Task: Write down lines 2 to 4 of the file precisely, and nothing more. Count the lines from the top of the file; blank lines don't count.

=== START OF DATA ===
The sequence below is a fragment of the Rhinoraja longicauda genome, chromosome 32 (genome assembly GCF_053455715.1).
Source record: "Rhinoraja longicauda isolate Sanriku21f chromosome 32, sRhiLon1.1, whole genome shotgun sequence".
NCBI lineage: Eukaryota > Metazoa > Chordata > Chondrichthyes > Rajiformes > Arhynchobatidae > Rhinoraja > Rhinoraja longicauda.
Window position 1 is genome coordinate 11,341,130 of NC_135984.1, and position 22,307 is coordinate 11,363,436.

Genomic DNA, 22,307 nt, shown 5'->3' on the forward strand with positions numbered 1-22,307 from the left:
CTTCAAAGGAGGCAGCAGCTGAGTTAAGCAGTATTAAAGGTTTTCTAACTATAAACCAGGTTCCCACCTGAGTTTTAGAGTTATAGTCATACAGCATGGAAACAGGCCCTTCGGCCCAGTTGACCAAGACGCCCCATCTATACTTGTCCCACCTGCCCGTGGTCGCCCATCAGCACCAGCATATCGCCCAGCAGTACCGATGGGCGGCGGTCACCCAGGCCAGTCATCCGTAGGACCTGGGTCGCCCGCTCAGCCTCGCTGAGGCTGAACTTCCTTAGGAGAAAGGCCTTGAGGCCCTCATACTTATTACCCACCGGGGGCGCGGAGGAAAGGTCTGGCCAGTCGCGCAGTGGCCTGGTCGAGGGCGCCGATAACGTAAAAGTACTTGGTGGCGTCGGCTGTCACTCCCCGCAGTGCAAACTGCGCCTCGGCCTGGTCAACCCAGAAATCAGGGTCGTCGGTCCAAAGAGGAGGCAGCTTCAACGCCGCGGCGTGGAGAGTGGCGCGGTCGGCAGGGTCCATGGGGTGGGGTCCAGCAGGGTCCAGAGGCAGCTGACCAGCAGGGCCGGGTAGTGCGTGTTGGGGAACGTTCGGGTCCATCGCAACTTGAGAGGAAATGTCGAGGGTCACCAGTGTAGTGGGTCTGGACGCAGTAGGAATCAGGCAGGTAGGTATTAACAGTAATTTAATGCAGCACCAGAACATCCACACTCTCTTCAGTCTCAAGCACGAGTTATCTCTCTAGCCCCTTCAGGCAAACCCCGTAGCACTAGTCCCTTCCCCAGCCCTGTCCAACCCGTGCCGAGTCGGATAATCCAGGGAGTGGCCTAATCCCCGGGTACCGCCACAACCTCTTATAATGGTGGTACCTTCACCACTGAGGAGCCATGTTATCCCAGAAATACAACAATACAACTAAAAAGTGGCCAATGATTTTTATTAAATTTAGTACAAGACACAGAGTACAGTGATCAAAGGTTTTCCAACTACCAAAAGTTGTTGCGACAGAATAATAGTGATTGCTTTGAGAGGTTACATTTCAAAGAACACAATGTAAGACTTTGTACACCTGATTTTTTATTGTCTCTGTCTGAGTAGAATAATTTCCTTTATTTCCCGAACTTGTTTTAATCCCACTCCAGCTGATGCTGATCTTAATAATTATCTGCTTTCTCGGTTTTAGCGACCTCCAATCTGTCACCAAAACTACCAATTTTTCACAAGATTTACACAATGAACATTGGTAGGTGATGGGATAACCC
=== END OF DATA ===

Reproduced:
Source record: "Rhinoraja longicauda isolate Sanriku21f chromosome 32, sRhiLon1.1, whole genome shotgun sequence".
NCBI lineage: Eukaryota > Metazoa > Chordata > Chondrichthyes > Rajiformes > Arhynchobatidae > Rhinoraja > Rhinoraja longicauda.
Window position 1 is genome coordinate 11,341,130 of NC_135984.1, and position 22,307 is coordinate 11,363,436.